The National Human Rights Commission has issued a notice to the Union Home Ministry on a complaint alleging the draconian approach of the Government of India for renewal of the Foreign Contribution Regulation ACT (FCRA) license to the NGOs of Human Rights Defenders. The text of the proceeding of the Commission in the matter is as follows:
“The 7th Human Rights Defender Forum Colombo, Sri Lanka has informed the Commission to intervene in the Foreign Contribution Regulation Act (FCRA) license non-renewal of Centre for Promotion of Social Concerns (CPSC). Such systematic attack on rights of the Human Rights Defenders and on fundamental rights of the association and assembly as enshrined in the Article 19 of the Constitution of India has also been brought to notice of the Commission.
UN Special Rapporteur on Freedom of Association and Assembly in his local analysis of FCRA 2010 has submitted a report of the Government of India in 2016 arguing that FCRA in not conformity with international law, principles and standards as access to resources including the foreign funding is a fundamental part of the right to freedom of association under the international laws, standards and principles. Moreover, limitations placed on access to foreign funding will have to pass the litmus tests of the following;
i) Prescribed by law
ii) Imposed solely to protect national security, public safety, public order, public health or morals, or the rights and freedoms of others.
iii) Necessary in a democratic society such as rights and freedoms of others.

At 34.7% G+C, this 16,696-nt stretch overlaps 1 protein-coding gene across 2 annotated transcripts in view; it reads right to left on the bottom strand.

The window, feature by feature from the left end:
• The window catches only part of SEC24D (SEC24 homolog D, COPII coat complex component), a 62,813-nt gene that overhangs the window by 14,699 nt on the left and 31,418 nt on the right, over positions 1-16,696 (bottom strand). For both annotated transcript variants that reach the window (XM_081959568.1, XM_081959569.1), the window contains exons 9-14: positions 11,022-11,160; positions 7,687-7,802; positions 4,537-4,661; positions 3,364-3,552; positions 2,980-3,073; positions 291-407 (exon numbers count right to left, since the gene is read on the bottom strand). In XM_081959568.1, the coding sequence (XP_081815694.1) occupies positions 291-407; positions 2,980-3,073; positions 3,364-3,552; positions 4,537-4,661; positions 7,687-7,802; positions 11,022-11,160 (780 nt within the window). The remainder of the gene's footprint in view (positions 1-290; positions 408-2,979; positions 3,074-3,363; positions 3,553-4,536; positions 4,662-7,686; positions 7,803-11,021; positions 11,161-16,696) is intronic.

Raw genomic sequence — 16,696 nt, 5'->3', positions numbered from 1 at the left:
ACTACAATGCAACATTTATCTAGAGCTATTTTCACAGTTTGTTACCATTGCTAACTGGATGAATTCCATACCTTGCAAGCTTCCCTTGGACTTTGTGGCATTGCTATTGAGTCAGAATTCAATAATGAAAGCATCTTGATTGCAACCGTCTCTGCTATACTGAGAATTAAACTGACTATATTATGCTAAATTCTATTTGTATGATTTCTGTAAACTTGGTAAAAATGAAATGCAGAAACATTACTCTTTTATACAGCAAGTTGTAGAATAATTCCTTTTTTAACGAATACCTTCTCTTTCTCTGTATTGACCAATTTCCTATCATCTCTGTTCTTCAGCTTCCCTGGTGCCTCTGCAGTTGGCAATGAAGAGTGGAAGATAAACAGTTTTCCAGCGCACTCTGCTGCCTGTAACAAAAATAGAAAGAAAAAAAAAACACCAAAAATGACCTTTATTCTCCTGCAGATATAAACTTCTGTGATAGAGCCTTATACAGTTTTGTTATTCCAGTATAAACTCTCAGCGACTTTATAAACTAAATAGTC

Prima-facie it appears FCRA license non-renewal is neither legal nor objective and thereby impinging on the rights of the human rights defenders both in access to funding including foreign funding.
The Commission takes suo-motu cognizance of the present case and directs Secretary (Home) to inform within a period of six weeks on the following :-
a) Number of NGOs of Human Rights Defenders who have not been allowed renewal of the license and the amount received by them from foreign funding during last three years and the reason for non-renewal.
b) To point out in case of Centre for Promotion of Social Concerns (more publically known through its programme namely People’s Watch) how the litmus test laid down by the UN Special Rapporteur is applied in the adjudication by the Central Government.
c) How the generic aspect of access to foreign funding and continuance of the same is not the right to form association and is not against international law, standards and principles.
After perusing submission of Secretary (Home), Government of India the Commission may decide to hear the oral presentation, if necessary, about the present allegation of the draconian approach and the correctives the Government of India is contemplating.
The Commission directs the Government u/S. 12(d) of the Protection of Human Rights Act, 1993, to furnish the above information to help the Commission in taking up the hearing of the matter and to arrive at whether the review of the law can be recommended.”
National Human Rights Commission
[16th November, 2016]